It's "misleading and counterproductive" to block the use of machine-learning algorithms in the justice system on the grounds that some of them may be subject to racial bias, according to a forthcoming study in the American Criminal Law Review. The use of artificial intelligence by judges, prosecutors, police and other justice authorities remains "the best means to overcome the pervasive bias and discrimination that exists in all parts of the deeply flawed criminal justice system," said the study. Algorithmic systems are used in a variety of ways in the U.S. justice system in practices ranging from identifying and predicting crime "hot spots" to real-time surveillance. More than 60 kinds of risk assessment tools are currently in use by court systems around the country, usually to weigh whether individuals should be held in detention before trial or can be released on their own recognizance. The risk assessment tools, which assign weights to data points such as previous arrests and the age of the offender, have come under fire from activists, judges, prosecutors, and some criminologists who say they are susceptible to bias themselves.
With this publication, we launch a new column for AI Magazine on the role of open-source software in artificial intelligence. As the column editor, I would like to extend my welcome and invite AI Magazine readers to send short articles for future columns, which may appear in the traditional print version of AI Magazine, or on the AI Magazine interactive site currently under development. This introductory column serves to highlight my interests in open-source software and to propose a few topics for future columns. The field of artificial intelligence (AI) is arguably 64 years old now, as measured from the summer of 1956 Dartmouth Workshop. What is most surprising to you about AI today?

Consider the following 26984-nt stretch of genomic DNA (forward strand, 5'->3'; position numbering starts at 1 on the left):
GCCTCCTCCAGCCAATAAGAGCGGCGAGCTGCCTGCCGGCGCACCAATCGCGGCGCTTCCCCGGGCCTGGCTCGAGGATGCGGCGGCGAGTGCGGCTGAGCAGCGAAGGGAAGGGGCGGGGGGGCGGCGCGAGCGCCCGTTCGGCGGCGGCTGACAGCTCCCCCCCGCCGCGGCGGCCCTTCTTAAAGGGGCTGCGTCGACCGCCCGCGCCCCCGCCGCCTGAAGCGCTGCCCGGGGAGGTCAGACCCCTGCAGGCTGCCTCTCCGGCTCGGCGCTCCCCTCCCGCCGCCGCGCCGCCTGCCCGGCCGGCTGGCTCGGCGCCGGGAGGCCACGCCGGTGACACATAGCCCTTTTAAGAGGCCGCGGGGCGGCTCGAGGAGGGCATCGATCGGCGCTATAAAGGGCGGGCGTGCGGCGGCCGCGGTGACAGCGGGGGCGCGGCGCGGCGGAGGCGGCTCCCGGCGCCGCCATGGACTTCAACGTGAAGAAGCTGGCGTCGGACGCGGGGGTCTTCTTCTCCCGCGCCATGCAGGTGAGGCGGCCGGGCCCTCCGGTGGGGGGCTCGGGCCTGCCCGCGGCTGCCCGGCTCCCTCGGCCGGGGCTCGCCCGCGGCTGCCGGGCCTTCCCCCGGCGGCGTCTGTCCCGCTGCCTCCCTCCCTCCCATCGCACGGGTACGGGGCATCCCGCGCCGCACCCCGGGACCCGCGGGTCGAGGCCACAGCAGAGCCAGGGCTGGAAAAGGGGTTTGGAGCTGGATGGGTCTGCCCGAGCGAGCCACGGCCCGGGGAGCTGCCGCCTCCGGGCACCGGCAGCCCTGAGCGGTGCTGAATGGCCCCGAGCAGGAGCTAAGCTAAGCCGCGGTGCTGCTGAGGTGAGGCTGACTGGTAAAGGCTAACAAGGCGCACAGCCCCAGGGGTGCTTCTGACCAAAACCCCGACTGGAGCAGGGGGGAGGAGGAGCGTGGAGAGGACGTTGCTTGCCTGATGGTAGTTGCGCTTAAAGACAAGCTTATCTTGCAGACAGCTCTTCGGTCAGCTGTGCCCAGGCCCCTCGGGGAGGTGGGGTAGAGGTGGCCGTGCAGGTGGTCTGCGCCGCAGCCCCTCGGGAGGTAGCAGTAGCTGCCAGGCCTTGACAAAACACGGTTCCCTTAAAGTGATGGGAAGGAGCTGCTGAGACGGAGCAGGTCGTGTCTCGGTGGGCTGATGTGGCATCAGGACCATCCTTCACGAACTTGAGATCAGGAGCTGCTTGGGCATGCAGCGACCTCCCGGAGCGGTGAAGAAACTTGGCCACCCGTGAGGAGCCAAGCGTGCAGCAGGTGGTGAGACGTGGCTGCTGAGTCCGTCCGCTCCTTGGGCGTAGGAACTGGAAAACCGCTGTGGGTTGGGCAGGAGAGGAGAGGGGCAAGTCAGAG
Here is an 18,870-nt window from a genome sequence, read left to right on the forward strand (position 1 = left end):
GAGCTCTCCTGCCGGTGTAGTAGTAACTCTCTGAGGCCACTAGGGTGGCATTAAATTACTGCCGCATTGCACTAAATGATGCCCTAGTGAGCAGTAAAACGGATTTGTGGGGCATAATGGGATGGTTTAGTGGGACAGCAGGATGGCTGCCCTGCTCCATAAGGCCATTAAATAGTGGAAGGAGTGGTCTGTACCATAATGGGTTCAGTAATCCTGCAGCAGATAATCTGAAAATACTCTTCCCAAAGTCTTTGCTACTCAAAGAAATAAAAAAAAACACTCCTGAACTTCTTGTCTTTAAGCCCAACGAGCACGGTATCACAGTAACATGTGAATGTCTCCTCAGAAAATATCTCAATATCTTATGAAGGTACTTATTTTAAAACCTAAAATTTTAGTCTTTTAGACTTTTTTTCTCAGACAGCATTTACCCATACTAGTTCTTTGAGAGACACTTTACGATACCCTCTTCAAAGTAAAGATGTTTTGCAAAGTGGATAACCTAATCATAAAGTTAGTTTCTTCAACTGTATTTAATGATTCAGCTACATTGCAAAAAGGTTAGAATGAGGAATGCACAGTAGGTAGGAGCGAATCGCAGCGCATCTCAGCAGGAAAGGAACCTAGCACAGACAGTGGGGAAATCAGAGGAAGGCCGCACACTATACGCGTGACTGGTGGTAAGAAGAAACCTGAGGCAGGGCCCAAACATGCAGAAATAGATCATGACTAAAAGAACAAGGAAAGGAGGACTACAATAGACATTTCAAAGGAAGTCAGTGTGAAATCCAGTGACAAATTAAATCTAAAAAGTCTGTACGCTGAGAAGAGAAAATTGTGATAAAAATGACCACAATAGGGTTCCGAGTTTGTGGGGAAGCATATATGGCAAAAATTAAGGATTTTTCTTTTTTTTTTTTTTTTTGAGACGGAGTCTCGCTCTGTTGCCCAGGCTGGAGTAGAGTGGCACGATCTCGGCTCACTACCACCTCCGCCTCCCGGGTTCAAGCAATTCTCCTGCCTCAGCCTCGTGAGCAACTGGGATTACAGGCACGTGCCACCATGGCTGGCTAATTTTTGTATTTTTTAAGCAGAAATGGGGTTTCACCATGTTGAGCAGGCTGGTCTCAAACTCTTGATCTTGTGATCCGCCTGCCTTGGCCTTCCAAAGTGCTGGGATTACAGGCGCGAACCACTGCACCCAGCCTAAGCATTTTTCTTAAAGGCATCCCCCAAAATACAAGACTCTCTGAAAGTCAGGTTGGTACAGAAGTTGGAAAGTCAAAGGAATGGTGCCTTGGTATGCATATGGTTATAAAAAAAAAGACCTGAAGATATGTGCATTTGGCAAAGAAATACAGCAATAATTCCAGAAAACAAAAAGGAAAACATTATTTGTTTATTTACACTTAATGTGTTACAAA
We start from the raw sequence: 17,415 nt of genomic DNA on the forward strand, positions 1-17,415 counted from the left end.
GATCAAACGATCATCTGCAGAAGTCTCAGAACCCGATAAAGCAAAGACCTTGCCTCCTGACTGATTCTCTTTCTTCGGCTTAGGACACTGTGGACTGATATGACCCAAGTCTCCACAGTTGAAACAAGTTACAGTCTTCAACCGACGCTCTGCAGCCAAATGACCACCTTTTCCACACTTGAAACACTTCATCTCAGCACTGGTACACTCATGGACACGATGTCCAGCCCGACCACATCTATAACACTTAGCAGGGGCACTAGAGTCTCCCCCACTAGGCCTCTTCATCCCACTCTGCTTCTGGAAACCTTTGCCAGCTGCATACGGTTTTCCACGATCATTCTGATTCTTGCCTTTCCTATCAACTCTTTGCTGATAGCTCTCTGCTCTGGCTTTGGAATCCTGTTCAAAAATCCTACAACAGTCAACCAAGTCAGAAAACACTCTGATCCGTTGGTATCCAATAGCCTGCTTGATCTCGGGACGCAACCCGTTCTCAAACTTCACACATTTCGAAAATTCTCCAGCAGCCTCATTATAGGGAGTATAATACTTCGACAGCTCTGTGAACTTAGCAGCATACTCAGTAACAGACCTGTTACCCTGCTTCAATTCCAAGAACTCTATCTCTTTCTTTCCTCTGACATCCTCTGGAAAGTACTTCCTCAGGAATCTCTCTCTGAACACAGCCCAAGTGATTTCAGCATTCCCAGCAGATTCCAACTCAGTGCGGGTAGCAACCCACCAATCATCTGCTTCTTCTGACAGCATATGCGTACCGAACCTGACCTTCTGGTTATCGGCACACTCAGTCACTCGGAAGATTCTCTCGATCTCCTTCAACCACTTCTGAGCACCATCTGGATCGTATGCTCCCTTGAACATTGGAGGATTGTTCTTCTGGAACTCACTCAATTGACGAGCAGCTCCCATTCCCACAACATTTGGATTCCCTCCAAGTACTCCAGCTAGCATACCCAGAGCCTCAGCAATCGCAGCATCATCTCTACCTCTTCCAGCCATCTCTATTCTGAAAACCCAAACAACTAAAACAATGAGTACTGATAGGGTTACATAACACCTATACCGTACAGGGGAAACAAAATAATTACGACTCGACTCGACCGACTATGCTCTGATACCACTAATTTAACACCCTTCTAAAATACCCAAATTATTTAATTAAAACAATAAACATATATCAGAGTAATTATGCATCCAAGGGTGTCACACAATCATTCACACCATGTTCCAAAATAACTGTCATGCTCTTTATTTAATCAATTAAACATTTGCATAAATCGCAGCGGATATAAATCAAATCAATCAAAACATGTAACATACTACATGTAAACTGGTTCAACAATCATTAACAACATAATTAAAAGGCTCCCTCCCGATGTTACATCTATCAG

Registered reports have been proposed as a way to move from eye-catching and surprising results and toward methodologically sound practices and interesting research questions. However, none of the top-twenty artificial intelligence journals support registered reports, and no traces of registered reports can be found in the field of artificial intelligence. Is this because they do not provide value for the type of research that is conducted in the field of artificial intelligence? Registered reports have been touted as one of the solutions to the problems surrounding the reproducibility crisis. They promote good research practices and combat data dredging1.
For years we've been told that data science is the future; that artificial intelligence (AI) and machine learning (ML) will enable us to automate everything. And yet most (85%) data science projects fail, according to a 2019 report, though such scare statistics might not reflect reality. Still, there are plenty of reasons why a data science project might not work as advertised, but one reason stands out: Talent. Or, rather, the lack thereof, as Gartner has highlighted. If you're thinking, "Well, I'll just send my recruiters to LinkedIn to scour for talent," I have news for you: It's not going to work.